alexa A descriptive epidemiology of substance use and substance use disorders in Nigeria during the early 21st century
Psychiatry

Psychiatry

Journal of Addiction Research & Therapy

Author(s): Gureje O, Degenhardt L, Olley B, Uwakwe R, Udofia O

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Background Several studies have examined the use of psychoactive substances among selected groups in Nigeria. Here, we extend the description to include the features of substance dependence.
Method A stratified multi-stage random sampling of households was used to select respondents in 21 of Nigeria's 36 states (representing 57% of the national population). In-person interviews with 6752 adults were conducted using the World Health Organization Composite International Diagnostic Interview, Version 3. Lifetime history and recent (past year) use, as well as features of dependence on, alcohol, tobacco, cannabis, sedatives, stimulants, and other drugs were assessed.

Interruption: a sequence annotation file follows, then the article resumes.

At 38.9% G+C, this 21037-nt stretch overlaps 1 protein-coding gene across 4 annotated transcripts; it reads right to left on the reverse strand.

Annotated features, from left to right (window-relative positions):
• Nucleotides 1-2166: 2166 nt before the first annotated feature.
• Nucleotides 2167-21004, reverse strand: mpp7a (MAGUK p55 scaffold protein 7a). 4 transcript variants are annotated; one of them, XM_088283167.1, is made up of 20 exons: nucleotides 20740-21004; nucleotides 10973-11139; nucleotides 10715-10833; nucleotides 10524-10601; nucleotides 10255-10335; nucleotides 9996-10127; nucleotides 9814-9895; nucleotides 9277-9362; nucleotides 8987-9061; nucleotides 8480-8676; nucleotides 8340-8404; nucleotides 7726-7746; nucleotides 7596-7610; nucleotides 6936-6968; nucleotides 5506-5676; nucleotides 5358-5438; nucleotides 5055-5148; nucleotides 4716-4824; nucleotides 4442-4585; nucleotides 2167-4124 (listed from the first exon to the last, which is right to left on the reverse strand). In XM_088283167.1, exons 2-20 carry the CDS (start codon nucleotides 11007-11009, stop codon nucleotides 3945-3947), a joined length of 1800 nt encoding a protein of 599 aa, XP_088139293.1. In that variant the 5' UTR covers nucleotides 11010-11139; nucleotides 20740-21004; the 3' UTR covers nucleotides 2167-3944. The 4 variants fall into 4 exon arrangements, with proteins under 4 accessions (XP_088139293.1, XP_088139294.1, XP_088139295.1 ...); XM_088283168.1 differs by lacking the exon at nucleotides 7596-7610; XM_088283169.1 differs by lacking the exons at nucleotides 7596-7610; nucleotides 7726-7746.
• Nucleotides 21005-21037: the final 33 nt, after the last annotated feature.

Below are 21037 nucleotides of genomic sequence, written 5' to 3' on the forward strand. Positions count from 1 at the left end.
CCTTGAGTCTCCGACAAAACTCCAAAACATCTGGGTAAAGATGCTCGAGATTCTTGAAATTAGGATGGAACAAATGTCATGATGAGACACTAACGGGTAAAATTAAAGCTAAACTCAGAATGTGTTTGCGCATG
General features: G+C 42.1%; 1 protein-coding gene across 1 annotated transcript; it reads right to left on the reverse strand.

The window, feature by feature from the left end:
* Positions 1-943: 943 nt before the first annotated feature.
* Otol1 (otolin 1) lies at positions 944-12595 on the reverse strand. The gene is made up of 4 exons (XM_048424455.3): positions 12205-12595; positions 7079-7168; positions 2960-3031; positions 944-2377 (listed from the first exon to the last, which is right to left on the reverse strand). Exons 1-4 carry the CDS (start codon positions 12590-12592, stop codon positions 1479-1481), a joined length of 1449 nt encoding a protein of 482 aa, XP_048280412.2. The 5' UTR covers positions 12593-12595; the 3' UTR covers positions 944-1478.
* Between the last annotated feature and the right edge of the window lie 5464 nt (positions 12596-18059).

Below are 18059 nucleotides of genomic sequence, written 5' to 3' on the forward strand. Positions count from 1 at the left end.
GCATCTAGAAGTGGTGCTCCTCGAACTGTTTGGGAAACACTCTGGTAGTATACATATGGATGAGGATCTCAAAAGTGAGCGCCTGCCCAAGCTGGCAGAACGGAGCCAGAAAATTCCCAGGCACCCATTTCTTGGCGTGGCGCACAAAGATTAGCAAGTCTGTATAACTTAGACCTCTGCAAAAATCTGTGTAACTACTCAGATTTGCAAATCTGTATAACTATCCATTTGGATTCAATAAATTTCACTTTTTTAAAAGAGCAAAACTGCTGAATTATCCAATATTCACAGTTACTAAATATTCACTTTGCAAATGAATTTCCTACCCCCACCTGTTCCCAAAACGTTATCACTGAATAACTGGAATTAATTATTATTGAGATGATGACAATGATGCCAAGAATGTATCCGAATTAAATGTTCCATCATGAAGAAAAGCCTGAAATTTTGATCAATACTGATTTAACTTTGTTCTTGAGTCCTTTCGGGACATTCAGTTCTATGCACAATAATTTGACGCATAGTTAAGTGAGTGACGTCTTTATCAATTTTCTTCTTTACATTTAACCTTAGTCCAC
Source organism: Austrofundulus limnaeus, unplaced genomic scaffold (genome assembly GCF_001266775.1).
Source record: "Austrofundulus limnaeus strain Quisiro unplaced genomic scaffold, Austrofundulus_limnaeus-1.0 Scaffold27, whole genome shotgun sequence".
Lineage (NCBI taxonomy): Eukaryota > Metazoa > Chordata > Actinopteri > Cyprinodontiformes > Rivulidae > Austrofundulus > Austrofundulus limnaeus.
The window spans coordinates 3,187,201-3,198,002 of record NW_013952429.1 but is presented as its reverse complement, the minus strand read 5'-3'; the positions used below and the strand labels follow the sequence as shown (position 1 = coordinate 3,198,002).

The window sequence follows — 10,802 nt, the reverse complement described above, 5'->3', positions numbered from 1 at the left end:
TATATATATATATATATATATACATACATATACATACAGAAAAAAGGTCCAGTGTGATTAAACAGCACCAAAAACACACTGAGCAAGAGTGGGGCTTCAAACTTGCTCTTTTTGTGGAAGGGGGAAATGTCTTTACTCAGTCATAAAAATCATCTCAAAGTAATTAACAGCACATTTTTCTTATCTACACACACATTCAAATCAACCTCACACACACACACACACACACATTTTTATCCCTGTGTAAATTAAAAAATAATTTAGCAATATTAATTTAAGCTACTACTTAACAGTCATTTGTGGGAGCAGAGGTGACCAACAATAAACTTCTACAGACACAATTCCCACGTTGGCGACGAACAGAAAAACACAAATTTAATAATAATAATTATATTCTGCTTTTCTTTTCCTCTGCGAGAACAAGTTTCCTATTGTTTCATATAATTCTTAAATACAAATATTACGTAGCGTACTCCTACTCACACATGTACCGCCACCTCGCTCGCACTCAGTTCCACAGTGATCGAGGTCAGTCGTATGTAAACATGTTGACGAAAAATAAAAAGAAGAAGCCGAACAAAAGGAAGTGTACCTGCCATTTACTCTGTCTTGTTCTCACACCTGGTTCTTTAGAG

Results Alcohol was the most commonly used substance, with 56% (95% confidence interval, CI = 54, 58%) ever users and 14% (95% CI = 13, 15%) recent (past year) users. Roughly 3% were recent smokers (3%, 95% CI = 2.6, 4.2%). Next most common were sedatives, 4% (95% CI = 2.3, 4.5%), and cannabis smokers, 0.4% (95% CI = 0.1, 0.6%). Males were more likely than females to be users of every drug group investigated, with male preponderance being particularly marked for cannabis. Prevalence of both alcohol and tobacco use was highest among middle aged adults. Moslems were much less likely to use alcohol than persons of other faiths, but no such association was found for tobacco, non-prescription drug use, or illegal drug use. Features of abuse and dependence were more common at the population level for alcohol; but among users, these features were just as likely to be experienced by alcohol users as they were by other drug users.
Conclusion Alcohol is the most commonly used psychoactive drug in Nigeria. Features associated with drug dependence and abuse are less prevalent but may require attention by public health authorities.

This article was published in Drug Alcohol Depend and referenced in Journal of Addiction Research & Therapy

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